As the founder of Eventwell, Helen Moon is well placed to understand and assist with mental health issues within the events industry. After her webinar a few weeks ago, she had a number of questions from events professionals relating specifically to the events industry and managing your mental health both on and offsite.
If you’re suffering from events-related mental health issues, or just want to know how to better manage stress or wellness while working on an event, you can find the answers below.
Any recommendations on how to manage nutrition and exercise especially during onsite periods?
Onsite, you will probably find that your appetite is suppressed because of the cortisol effect. Make sure you factor in breaks to your running order so that you can grab a small bite or meal to fuel your body and mind. 15 minutes every 2 hours is generally a good amount of time to take. Make sure you do not run on empty all day by not skipping meals. When you are busy and feeling under pressure, your body and mind need their fuel.
In terms of movement, if you are not on one of the teams that will be running around all day, make sure every hour you have a 5-minute breather to get away from what you are doing to stretch your legs and give your mind a regenerative break.
How do you make your team feel valued?
This is very simple, making your team feel valued is about paying an interest in them, find out who they are as individuals. Don’t just make one to ones about the figures and the KPIs, get to know your team members as people.
Also, thank them and reward them for working hard, and be flexible in terms of how they work, as everyone has different motivators. Most importantly, from a mental health and wellbeing perspective, let them know they can come to you with concerns or worries. You can’t promise to solve every one for them, but just knowing that they can come to you if in crisis is incredibly powerful.
Do you know how event people manage to retire when they have been hooked on eustress all their career?
They find other things in their lives that they can channel some of the passion and creativity into, at least the balanced ones do.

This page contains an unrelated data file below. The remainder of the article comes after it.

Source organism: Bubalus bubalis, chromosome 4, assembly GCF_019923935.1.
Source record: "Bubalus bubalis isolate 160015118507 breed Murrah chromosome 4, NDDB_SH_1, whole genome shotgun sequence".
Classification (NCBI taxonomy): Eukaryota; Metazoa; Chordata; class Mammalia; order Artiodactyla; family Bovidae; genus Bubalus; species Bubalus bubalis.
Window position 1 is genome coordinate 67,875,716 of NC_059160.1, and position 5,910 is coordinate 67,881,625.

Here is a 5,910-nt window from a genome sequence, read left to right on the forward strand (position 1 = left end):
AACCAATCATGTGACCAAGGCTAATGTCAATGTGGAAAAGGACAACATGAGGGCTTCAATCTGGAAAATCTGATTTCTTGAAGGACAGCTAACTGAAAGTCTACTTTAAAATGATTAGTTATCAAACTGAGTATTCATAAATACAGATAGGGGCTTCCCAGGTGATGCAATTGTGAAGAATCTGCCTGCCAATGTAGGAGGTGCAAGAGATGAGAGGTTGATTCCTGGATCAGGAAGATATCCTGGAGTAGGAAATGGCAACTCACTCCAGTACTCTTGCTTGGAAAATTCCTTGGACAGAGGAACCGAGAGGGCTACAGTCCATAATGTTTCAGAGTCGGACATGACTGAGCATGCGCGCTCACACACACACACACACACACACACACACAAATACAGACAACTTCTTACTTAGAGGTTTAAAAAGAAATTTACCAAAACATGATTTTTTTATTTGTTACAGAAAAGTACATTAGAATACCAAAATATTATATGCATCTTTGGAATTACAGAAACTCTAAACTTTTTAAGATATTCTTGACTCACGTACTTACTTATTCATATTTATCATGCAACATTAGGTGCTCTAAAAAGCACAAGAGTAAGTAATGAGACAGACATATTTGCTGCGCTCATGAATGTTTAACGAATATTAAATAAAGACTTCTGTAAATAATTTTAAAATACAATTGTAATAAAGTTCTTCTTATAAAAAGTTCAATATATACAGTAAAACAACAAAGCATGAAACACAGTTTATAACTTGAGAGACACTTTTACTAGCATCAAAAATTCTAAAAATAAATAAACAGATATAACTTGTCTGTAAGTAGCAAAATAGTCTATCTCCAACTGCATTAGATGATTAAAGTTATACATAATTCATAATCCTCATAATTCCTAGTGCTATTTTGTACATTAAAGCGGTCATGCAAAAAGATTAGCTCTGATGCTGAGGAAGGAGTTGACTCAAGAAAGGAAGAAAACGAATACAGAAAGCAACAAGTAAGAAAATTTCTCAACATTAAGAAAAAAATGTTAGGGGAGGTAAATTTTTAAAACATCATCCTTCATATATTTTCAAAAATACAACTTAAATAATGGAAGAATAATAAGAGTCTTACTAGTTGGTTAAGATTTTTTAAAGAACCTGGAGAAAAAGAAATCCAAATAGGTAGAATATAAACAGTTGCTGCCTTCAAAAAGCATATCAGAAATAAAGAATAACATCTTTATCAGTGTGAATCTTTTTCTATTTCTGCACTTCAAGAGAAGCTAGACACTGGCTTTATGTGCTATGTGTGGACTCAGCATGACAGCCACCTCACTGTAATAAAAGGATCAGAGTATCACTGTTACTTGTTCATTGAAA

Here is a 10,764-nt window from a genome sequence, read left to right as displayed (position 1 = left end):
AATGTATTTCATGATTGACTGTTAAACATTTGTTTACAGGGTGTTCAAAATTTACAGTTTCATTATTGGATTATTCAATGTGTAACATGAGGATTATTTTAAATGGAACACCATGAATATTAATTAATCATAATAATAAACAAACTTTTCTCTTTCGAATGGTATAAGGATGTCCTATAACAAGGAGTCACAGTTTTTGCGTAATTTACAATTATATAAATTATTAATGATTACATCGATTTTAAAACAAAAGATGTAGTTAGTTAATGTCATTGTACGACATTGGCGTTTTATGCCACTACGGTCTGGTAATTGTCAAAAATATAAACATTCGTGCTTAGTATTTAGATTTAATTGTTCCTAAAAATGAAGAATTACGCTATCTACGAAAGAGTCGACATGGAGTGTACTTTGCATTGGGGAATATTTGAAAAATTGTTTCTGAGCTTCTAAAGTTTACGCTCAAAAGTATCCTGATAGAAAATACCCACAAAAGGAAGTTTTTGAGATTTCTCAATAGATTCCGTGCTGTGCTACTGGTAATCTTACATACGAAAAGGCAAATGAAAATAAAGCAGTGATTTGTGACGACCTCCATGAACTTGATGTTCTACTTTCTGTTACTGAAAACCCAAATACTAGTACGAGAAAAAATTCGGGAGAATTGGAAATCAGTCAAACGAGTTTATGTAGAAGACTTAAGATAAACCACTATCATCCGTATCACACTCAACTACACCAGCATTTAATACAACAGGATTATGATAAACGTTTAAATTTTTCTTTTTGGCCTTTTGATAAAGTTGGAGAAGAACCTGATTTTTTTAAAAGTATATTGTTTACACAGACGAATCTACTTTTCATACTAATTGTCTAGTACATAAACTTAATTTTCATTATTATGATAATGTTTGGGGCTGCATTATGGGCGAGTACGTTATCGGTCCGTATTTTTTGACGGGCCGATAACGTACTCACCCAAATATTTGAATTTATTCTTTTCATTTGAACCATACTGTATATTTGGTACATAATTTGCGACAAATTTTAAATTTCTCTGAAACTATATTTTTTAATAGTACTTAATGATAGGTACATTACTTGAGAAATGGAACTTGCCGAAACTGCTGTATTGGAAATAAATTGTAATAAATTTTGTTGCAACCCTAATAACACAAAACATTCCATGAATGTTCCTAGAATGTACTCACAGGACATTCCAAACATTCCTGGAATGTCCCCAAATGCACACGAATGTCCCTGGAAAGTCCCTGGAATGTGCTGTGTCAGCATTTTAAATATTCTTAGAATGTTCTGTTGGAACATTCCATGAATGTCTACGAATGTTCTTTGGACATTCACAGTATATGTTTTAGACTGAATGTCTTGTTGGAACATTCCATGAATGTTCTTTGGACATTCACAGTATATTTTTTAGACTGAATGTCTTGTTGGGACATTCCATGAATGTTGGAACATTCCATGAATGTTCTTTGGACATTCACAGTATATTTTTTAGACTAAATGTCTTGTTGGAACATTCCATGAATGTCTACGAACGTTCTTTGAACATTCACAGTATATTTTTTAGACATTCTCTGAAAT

Finding a love outside of work is a brilliant way of helping you to switch off from work now, not just when we retire. It enables us to find some balance in the crazy world we live in. Find something else you are good at outside of events, something else that you love and have a passion for, e.g. music, reading, gardening, or sport.
We are all born with natural talents, take some time to identify yours and go from there. This will help you establish sound purpose and spirituality in life and this is really important for our mental health and wellbeing.
Do you have recommendations on how to deal with a stressful situation while on-site/at an event? Would breathing exercises help?
Breathing exercises are great for this. Just the simple act of taking a moment to breathe, think and then respond could be the difference between something being sorted out very quickly and calmly or something becoming even more stressful.
I love the swan analogy for when onsite. Up above you are calm and serene, but down below the water your legs are working hard. Remember your swan when you are on-site, breath and think.
How can you lead employees and support them so they don’t become depressed?
You can never prevent an employee or member of your team from being or becoming depressed, mainly because, as a manager, you cannot prevent life from happening.
What you can do is ensure that you are approachable and that your team members can come to you for advice and support should they need it. You can do this by talking openly with them about mental health and wellbeing in the workplace and by showing how you manage and look after your own mental health and wellbeing. Leading by example is a very powerful leadership tool that you can manage and control.
Another very powerful tool is when your team know that they can come to you if they have any concerns or worries.
Is it good to establish the same working schedule?
To have patterns and a plan when you are working can be great for some people and, having more flexibility can be great for others.
The best way is to establish the best working pattern for you and build a working schedule around it.
How can you survive this situation full of stress if you only hear discouraging news and predictions from international organizations and various sources that everything is going to get worse and worse, especially in the tourism and events sector, all day?
Limit your interactions and exposure to negative media and press, especially on social media. Happy does not sell papers and media, unfortunately. Remember this when you are going about your day to day.
Maybe only watch the news once a day at 6pm when the daily update from No10 comes out. Avoid watching the 10pm news before bed as this can heighten your stress levels and hinder getting a good night’s sleep, which is really important for all of us at the moment.
Again, this comes down to control. Remember that you are in control of the here and now and, in control of your happiness. If something brings you down and impacts on you negatively then simply reduce your exposure to it.
If you want to get in contact with Helen Moon, or find out more about EventWell, you can do that all here: https://eventwell.org/
You can also find answers to all your general mental health queries here.